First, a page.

You just have to think about it... swapping the motor leads affects all operation DC and DCC

swapping the track leads affects only DC.

I don't know if it helped, but it's basically what Bob stated, but stated in several permutations, but from the same "rules" he stated.

Regards, Greg
 

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Discussion Starter #12
Hi Greg,

I think you are right in that for someone like me who is used to the "comfort" of DC polarity it is confusing to try to "unthink polarity" to work with both DC and DCC on the same loco.

In my case I tried the proven method of swapping one lead at a time until (I thought) I had tried all combinations (not hard when there are only four wires to work with).

I was mistaken - I had apparently not tried all combinations because strangely the LGB locos ran right but all three Lionel locos I wired ran backwards in DCC. I had repeated my mistake three times with Lionel locos and never with a LGB loco.

What worked for me was to remember that with DC if the loco was running in the right direction under DC there was NO CHOICE - if I swapped the track lead - I HAD to also swap the motor lead because under DC if I swapped one but not the other there was no way that the loco would not change direction under DC polarity.

The solution for me turned out to be pretty simple - and will be easy to remember in the future:

1. FIRST - get the loco to run in the right direction under DC (analog track power) because (for me anyway) this is the easiest thing to do.

2. Next - if the loco also runs in the right direction under MTS/DCC you are done.

3. Finally - if the loco runs right under DC but backward under MTS/DCC - REVERSE EVERYTHING - and it will work and you will be done.

Track leads must remain track leads but must be reversed.
Motor leads must remain motor leads but must also be reversed.

The more I originally thought about it the more confusing it became.

I finally realized that DC is inflexible in that once the positive track lead was connected to the correct motor lead to make the loco go forward I could change which side of the decoder I could plug them into but I could/should not change their polarity with each other.

A person accustomed to finding the correct DC polarity for his locos can still use that knowledge to wire a DCC decoder once he realizes that he can swap everything for the left rail with everything for the right rail and still have maintained his original polarity.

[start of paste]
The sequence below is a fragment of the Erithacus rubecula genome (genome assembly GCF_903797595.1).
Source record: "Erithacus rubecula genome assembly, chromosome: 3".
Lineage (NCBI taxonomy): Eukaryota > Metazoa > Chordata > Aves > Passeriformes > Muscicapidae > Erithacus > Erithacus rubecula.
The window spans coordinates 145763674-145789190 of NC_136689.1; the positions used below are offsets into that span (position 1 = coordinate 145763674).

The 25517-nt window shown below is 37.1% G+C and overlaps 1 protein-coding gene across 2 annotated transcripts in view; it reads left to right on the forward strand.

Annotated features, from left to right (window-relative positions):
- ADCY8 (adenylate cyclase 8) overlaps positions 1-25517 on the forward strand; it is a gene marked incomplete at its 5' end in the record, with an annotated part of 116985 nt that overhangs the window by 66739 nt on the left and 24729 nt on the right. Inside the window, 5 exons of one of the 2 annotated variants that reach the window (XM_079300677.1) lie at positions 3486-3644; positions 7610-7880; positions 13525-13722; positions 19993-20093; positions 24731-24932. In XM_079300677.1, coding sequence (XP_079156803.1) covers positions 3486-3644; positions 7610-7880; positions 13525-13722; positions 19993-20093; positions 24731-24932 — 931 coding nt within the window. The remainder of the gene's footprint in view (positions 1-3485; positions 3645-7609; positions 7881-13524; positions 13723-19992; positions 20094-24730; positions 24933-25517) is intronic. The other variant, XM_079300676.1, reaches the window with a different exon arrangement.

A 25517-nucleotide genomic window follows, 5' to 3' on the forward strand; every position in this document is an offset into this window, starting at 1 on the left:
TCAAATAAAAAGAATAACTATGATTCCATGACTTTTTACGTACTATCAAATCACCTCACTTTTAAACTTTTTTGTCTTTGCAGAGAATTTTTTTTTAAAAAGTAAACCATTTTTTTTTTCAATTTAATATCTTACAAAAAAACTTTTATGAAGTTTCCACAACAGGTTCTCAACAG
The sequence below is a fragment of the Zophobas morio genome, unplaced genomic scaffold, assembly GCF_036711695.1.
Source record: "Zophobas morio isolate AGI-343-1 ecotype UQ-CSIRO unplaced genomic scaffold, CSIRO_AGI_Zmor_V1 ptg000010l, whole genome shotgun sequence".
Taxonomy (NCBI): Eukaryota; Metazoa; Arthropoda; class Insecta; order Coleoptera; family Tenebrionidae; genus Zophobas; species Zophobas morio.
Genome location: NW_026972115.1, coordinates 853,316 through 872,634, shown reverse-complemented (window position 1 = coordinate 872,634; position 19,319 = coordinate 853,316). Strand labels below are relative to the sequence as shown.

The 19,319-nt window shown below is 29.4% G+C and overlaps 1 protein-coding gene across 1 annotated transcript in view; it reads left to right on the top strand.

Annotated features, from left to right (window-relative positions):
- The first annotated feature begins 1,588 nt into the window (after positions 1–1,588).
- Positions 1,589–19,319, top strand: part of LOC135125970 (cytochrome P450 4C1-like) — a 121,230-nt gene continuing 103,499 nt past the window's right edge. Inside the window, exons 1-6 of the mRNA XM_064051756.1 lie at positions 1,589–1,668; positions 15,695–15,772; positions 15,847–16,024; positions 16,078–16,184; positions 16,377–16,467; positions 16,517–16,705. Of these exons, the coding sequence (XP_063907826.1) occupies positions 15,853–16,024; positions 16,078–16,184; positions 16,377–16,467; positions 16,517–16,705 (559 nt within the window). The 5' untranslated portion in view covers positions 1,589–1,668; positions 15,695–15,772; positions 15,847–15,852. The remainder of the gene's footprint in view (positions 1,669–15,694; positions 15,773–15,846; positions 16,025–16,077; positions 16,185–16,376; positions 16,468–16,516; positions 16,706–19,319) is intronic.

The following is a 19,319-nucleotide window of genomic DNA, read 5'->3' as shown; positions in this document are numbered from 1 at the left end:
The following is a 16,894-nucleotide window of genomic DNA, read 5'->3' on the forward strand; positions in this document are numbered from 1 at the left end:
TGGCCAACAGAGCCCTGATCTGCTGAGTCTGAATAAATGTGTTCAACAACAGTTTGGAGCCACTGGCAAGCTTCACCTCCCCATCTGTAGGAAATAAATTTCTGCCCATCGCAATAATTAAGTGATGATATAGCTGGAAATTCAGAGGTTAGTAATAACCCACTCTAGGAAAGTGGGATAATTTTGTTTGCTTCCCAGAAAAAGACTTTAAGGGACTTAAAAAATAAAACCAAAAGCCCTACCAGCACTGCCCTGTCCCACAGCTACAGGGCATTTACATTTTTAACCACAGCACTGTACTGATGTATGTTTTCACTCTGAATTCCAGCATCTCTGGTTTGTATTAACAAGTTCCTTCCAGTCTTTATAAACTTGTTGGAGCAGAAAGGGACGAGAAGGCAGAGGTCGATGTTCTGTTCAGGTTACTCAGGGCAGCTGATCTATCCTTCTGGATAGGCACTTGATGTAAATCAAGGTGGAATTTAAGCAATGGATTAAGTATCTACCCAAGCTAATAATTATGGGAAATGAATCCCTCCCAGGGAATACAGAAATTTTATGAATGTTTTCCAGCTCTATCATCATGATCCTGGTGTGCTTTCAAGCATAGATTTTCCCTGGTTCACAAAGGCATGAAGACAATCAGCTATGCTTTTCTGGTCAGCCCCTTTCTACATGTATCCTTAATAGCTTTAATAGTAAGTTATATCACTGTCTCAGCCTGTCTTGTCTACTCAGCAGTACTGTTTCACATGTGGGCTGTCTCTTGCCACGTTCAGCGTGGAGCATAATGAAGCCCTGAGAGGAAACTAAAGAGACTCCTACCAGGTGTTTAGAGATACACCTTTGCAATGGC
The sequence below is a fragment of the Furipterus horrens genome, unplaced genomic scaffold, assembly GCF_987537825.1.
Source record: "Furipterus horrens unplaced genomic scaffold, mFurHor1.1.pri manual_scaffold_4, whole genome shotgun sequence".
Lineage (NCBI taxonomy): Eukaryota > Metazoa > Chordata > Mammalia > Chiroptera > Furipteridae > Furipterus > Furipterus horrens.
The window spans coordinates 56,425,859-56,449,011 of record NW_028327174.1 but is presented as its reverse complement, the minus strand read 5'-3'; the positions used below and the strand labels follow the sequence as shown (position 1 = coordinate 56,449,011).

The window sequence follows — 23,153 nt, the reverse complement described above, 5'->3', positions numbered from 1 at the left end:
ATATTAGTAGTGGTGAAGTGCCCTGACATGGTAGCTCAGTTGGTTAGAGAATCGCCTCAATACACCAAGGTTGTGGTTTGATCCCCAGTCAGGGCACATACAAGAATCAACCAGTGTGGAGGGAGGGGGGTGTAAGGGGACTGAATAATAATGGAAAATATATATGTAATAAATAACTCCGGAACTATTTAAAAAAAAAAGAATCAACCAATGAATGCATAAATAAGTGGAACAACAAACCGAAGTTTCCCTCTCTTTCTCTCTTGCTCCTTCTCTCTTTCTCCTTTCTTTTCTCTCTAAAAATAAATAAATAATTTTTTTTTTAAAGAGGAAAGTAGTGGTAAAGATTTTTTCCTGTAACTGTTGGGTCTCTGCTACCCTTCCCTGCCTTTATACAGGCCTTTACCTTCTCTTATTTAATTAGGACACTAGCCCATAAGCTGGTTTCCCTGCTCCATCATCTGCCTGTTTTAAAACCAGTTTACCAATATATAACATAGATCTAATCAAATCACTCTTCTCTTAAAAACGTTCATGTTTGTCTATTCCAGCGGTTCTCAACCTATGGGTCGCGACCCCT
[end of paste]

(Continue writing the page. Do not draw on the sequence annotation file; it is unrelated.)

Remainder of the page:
It is perhaps less a case of who or what solution is right or wrong (they all probably work equally well) but rather finding a way that makes sense to each of us.

Regards,

Jerry



Posted By Greg Elmassian on 08/06/2008 11:11 PM
I had the same conversation with a friend today about "polarity"... he runs DC and DCC....
When I told him what to do if the loco runs backwards on analog (reverse the motor leads to the decoder and reverse the track pickup leads to the decoder) it threw him for a loop.
I think the issue is getting someone to "unwrap" himself from thinking about "polarity" on DCC... It's apparently difficult to do in some cases.
 

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Guys,

DCC decoders are designed to meet the NMRA standard.. This is plus on the engineers side to make the loco go forward.. If you install a decoder in a analog loco, the decoder has to be installed so that when it is on DC & plus is on the engineers side the loco will go forward..

BulletBob

PS In the UK it is negative on the engineers side..
 

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Discussion Starter #14
BulletBob,

Are you serious?

If I took a decoder equipped loco to the UK it would run backwards under MTS/DCC?

I knew the Brits refuse to drive on the right (and correct) side of the road :D but I never imagined they would mess with my genuine American (well OK - German) locos. /DesktopModules/NTForums/themes/mls/emoticons/hehe.gif

Gee Whiz!!!

Perhaps that is why it is not called the INMRA? :)

Jerry


Posted By Road Foreman on 08/07/2008 8:29 AM

PS In the UK it is negative on the engineers side..
 

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Jerry,

There diesel drivers set on the left side of the cab, opposite to our diesel drivers who set on the right side.. They normally only have a engineer & no conductor.. The engineer gets blamed for every thing, no body else to point the finger @..

BulletBob